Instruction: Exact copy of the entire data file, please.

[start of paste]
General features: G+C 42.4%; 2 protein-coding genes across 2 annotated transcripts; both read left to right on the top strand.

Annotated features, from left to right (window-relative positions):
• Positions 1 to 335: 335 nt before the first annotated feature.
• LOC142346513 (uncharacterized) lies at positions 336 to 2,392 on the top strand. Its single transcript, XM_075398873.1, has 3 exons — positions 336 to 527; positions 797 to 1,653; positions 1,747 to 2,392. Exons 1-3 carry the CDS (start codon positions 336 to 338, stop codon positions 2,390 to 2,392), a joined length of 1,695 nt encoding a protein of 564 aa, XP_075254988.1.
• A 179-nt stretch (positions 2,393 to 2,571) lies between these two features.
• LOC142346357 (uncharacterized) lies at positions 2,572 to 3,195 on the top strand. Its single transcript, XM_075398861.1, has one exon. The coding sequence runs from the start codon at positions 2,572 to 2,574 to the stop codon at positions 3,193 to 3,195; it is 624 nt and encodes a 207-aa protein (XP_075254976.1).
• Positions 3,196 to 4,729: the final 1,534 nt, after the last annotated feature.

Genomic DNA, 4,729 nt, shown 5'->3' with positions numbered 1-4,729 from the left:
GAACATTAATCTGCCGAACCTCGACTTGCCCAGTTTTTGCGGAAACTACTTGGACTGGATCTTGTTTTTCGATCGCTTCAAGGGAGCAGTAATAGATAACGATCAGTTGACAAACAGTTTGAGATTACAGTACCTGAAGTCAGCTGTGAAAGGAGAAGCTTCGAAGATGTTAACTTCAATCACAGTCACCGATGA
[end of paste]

General features: G+C 42.4%; 2 protein-coding genes across 2 annotated transcripts; both read left to right on the top strand.

Annotated features, from left to right (window-relative positions):
• Positions 1 to 335: 335 nt before the first annotated feature.
• LOC142346513 (uncharacterized) lies at positions 336 to 2,392 on the top strand. Its single transcript, XM_075398873.1, has 3 exons — positions 336 to 527; positions 797 to 1,653; positions 1,747 to 2,392. Exons 1-3 carry the CDS (start codon positions 336 to 338, stop codon positions 2,390 to 2,392), a joined length of 1,695 nt encoding a protein of 564 aa, XP_075254988.1.
• A 179-nt stretch (positions 2,393 to 2,571) lies between these two features.
• LOC142346357 (uncharacterized) lies at positions 2,572 to 3,195 on the top strand. Its single transcript, XM_075398861.1, has one exon. The coding sequence runs from the start codon at positions 2,572 to 2,574 to the stop codon at positions 3,193 to 3,195; it is 624 nt and encodes a 207-aa protein (XP_075254976.1).
• Positions 3,196 to 4,729: the final 1,534 nt, after the last annotated feature.

Genomic DNA, 4,729 nt, shown 5'->3' with positions numbered 1-4,729 from the left:
GAACATTAATCTGCCGAACCTCGACTTGCCCAGTTTTTGCGGAAACTACTTGGACTGGATCTTGTTTTTCGATCGCTTCAAGGGAGCAGTAATAGATAACGATCAGTTGACAAACAGTTTGAGATTACAGTACCTGAAGTCAGCTGTGAAAGGAGAAGCTTCGAAGATGTTAACTTCAATCACAGTCACCGATGA